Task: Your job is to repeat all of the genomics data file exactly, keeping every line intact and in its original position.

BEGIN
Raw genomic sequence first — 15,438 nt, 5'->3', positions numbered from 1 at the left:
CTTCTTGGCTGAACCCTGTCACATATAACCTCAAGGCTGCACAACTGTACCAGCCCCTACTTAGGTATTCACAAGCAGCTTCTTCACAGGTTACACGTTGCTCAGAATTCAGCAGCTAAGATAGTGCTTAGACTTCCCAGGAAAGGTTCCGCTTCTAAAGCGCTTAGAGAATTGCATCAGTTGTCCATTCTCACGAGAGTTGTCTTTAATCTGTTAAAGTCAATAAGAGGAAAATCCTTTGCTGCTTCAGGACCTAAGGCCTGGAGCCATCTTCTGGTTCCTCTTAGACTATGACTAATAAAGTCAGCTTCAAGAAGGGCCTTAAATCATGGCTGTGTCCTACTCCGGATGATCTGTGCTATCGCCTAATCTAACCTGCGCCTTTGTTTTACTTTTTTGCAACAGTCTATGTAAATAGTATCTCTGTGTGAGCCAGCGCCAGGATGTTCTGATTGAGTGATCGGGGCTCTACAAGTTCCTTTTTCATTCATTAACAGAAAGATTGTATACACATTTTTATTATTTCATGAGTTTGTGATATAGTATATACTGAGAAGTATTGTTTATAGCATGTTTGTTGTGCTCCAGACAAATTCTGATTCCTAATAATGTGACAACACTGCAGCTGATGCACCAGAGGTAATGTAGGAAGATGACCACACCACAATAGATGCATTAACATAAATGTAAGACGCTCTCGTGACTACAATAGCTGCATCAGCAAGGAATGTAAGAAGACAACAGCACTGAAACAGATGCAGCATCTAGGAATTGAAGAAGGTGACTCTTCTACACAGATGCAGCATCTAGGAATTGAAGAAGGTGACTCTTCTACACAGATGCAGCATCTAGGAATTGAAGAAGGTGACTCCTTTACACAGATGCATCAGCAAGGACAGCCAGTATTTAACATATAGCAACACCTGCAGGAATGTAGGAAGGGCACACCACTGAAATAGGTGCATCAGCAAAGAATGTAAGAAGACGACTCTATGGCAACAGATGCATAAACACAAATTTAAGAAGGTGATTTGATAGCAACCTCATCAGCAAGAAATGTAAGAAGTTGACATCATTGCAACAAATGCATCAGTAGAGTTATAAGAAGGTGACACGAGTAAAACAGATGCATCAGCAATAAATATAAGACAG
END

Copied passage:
Raw genomic sequence first — 15,438 nt, 5'->3', positions numbered from 1 at the left:
CTTCTTGGCTGAACCCTGTCACATATAACCTCAAGGCTGCACAACTGTACCAGCCCCTACTTAGGTATTCACAAGCAGCTTCTTCACAGGTTACACGTTGCTCAGAATTCAGCAGCTAAGATAGTGCTTAGACTTCCCAGGAAAGGTTCCGCTTCTAAAGCGCTTAGAGAATTGCATCAGTTGTCCATTCTCACGAGAGTTGTCTTTAATCTGTTAAAGTCAATAAGAGGAAAATCCTTTGCTGCTTCAGGACCTAAGGCCTGGAGCCATCTTCTGGTTCCTCTTAGACTATGACTAATAAAGTCAGCTTCAAGAAGGGCCTTAAATCATGGCTGTGTCCTACTCCGGATGATCTGTGCTATCGCCTAATCTAACCTGCGCCTTTGTTTTACTTTTTTGCAACAGTCTATGTAAATAGTATCTCTGTGTGAGCCAGCGCCAGGATGTTCTGATTGAGTGATCGGGGCTCTACAAGTTCCTTTTTCATTCATTAACAGAAAGATTGTATACACATTTTTATTATTTCATGAGTTTGTGATATAGTATATACTGAGAAGTATTGTTTATAGCATGTTTGTTGTGCTCCAGACAAATTCTGATTCCTAATAATGTGACAACACTGCAGCTGATGCACCAGAGGTAATGTAGGAAGATGACCACACCACAATAGATGCATTAACATAAATGTAAGACGCTCTCGTGACTACAATAGCTGCATCAGCAAGGAATGTAAGAAGACAACAGCACTGAAACAGATGCAGCATCTAGGAATTGAAGAAGGTGACTCTTCTACACAGATGCAGCATCTAGGAATTGAAGAAGGTGACTCTTCTACACAGATGCAGCATCTAGGAATTGAAGAAGGTGACTCCTTTACACAGATGCATCAGCAAGGACAGCCAGTATTTAACATATAGCAACACCTGCAGGAATGTAGGAAGGGCACACCACTGAAATAGGTGCATCAGCAAAGAATGTAAGAAGACGACTCTATGGCAACAGATGCATAAACACAAATTTAAGAAGGTGATTTGATAGCAACCTCATCAGCAAGAAATGTAAGAAGTTGACATCATTGCAACAAATGCATCAGTAGAGTTATAAGAAGGTGACACGAGTAAAACAGATGCATCAGCAATAAATATAAGACAG